Pepsi (And You?) Support The Russian Killing Machine?

I am not a huge commercial boycott supporter as it relates to social media and wokeness, but war is different and this story of Pepsi’s behavior in Russia merits your most thoughtful consideration. I draw no conclusions and challenge you to evaluate the information and decide for yourself.

Ramon Laguarta, Chief Executive Officer, Chairman of the Board, Pepsico, $28.4MM total compensation 2023

You are an independent thinker, right?

Give me some facts, Big Red Car

OK, dear reader, here they are:

 1. Russia (a country of 150MM in 1994 and 144MM today) invaded its smaller, peaceful and non-threatening neighbor, Ukraine (37MM people), on 24 February 2022 in the largest military attack since World War II.

What followed thereafter was medieval and barbaric, but that is who Russia is.

 2. Russia — pretending to act through intermediaries — attacked the Ukrainian oblasts (political subdivisions like states) of Donetsk and Luhansk on 10 April 2014.

Look at the lower right corner of Ukraine. The three oblasts — Donetsk, Luhansk, Kherson — connect Russia to Crimea.

 3. Russia annexed (seized) the peninsula of Crimea in February/March 2014.

Russia’s grand plan was to seize Donetsk, Luhansk, Kherson oblasts to make a land bridge to Crimea. That is still their most important military goal.

Many businesses re-evaluated their position in Russia as a result of this horrific attack.

Uhhh, Big Red Car, Pepsi?

Yes, Pepsi. Pepsi is big in Russia. Russia is Pepsi’s second largest market in the world. [Some say it is #3, but I think actual performance in 2023 moved it into #2. Still it is a big deal.]

 1. Pepsi is the second largest food and beverage company in the US and the largest in Russia. It is a member of Russia’s top ten multinational companies operating in the Russian Federation.

 2. Pepsi is a massive company with operations in more than 200 countries and 23 brands (Pepsi, Diet Pepsi, Gatorade, 7 UP, Lay’s, Doritos, Tostitos, Lipton Tea, Aquafina, Quaker Oats, Fritos, Sierra Mist and more) with more than $1,000,000,000 in gross revenue.

Not 23 total brands, but 23 with sales in excess of $1,000,000,000.

With total revenue approaching $100,000,000,000 globally, some 5% of that came from Russian operations. Pepsi makes an annual profit in the $10,000,000,000 range.

 2. Pepsi operated 19 plants (beverages, chips, milk, milk products) in Russia and paid $810,000,000 in 2021 taxes to the Russian Federation.

 3. In March 2022, Pepsi announced it would leave the Russian economy except for milk oriented products focused on babies (baby formula, baby food).

So, what really happened, Big Red Car?

Ahhh, dear reader, you think something went amiss, do you? You have a good nose for a story, don’t you?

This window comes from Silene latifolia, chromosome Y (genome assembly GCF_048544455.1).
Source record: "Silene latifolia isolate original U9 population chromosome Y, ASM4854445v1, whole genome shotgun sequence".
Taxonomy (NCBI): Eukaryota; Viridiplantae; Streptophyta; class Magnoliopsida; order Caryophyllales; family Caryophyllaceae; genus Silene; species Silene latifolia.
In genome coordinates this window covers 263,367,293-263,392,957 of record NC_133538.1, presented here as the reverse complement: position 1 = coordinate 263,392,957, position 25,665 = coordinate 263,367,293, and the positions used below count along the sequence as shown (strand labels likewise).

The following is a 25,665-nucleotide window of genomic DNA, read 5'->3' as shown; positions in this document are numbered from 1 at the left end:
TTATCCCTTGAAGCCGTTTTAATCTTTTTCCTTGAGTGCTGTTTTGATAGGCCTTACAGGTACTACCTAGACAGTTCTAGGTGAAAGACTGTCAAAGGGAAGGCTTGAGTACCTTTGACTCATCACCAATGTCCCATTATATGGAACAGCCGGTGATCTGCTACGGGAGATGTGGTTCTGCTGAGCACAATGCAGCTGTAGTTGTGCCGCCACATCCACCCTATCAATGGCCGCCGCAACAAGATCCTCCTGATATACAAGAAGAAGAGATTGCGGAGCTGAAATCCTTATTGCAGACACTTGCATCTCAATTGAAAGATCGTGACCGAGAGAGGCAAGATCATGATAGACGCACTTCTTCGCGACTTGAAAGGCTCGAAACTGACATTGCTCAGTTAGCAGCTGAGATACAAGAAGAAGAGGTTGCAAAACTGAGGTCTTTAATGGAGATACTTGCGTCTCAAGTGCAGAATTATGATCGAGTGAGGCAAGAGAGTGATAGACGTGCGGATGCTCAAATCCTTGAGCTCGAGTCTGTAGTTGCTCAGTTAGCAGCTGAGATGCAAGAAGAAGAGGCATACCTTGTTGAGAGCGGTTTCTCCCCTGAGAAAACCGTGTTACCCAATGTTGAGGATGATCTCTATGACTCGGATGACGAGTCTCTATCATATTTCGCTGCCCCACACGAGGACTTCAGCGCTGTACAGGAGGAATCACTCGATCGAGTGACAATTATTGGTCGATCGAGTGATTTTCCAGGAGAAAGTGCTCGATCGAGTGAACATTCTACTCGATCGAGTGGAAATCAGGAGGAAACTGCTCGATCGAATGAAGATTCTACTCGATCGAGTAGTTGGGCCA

1. Pepsi did NOT cease production of any of its Russian brands — Pepsi, Mountain Dew, 7 UP, Miranda, chips — as it promised. It continued to “produce and distribute” contrary to its March 2022 promise.

 2. In September 2022, Pepsi announced it was ceasing production of its “branded” lines. Sounds good, right?

 3. What they really did was to REBRAND some of their products.

Pepsi Cola is now Evervess

7UP and Miranda are now Frustyle

Same production lines, same channels of distribution, different names.

 4. It is worth noting that Pepsi products actually are part of Russian soldiers’ ration packets. Pepsi, in part, feeds the Russian army. Wow!

You sure, Big Red Car?

I, of course, have not been to Russia to personally confirm these assertions, but there are organizations like:

Yale School of Management, Chief Executive School of Leadership 

Kyiv School of Economics, “Leave Russia” Project

that confirm this information and stores in Russia are still selling old inventory of Pepsi under its original name and new inventory under its re-branded name.

These are hyperlinks you can explore. They are both quite authoritative and you will be surprised as to which companies continue business as usual and those who have paused new capital investment, scaled back or paused operations, announced their withdrawal (500) and completed withdrawal (350).

It gets worse, amigos

Not only did Pepsi mislead the world as to its intentions — this is my opinion only — but it also benefited from its position in the market with gross revenue and profits rising during the chaos of the Ukraine war.

Pepsi did not withdraw and its sales revenue and profits INCREASED.

All the while Pepsi — headquartered in Purchase, New York — is paying Vladimir Putin’s Russian Federation $1,000,000,000 in income taxes that are used to fund the brutal war on Ukraine.

You can’t make this stuff up department: again, Pepsi products are part of a Russian soldiers’ ration kit. WTF, Pepsi?

Is Pepsi funding Russia’s killing machine?

In my mind when I see a Pepsi product, I do not see their logo. Instead, I see a picture of Russian soldiers killing babies, kidnapping children, murdering civilians, torturing soldiers, and making war on museums, schools, hospitals, and residences.

Personally, I will make another choice. Will I drink a Pepsi, eat some Lay’s chips, or quaff a Mug Root Beer?

I think you know the answer to that question.

Bottom line it, Big Red Car

OK, here is the bottom line — it is not unreasonable to believe that an American company (and the personal compensation of its CEO and Chairman of the Board) with operations in Russia has benefitted from the suffering in Ukraine while funding Putin and the Russian killing machine to the tune of $1,000,000,000 annually for the last two years.

If I have this wrong, I invite any Pepsi spokesman to write a blog post discrediting my assertions and righting the record.

But, hey, what the Hell do I really know anyway? I’m just a Big Red Car.

Heineken, the world’s second largest brewer, walked away from its Russian brewing operations and sold them for one Euro while taking a substantial writeoff.

Shame on you, Pepsi.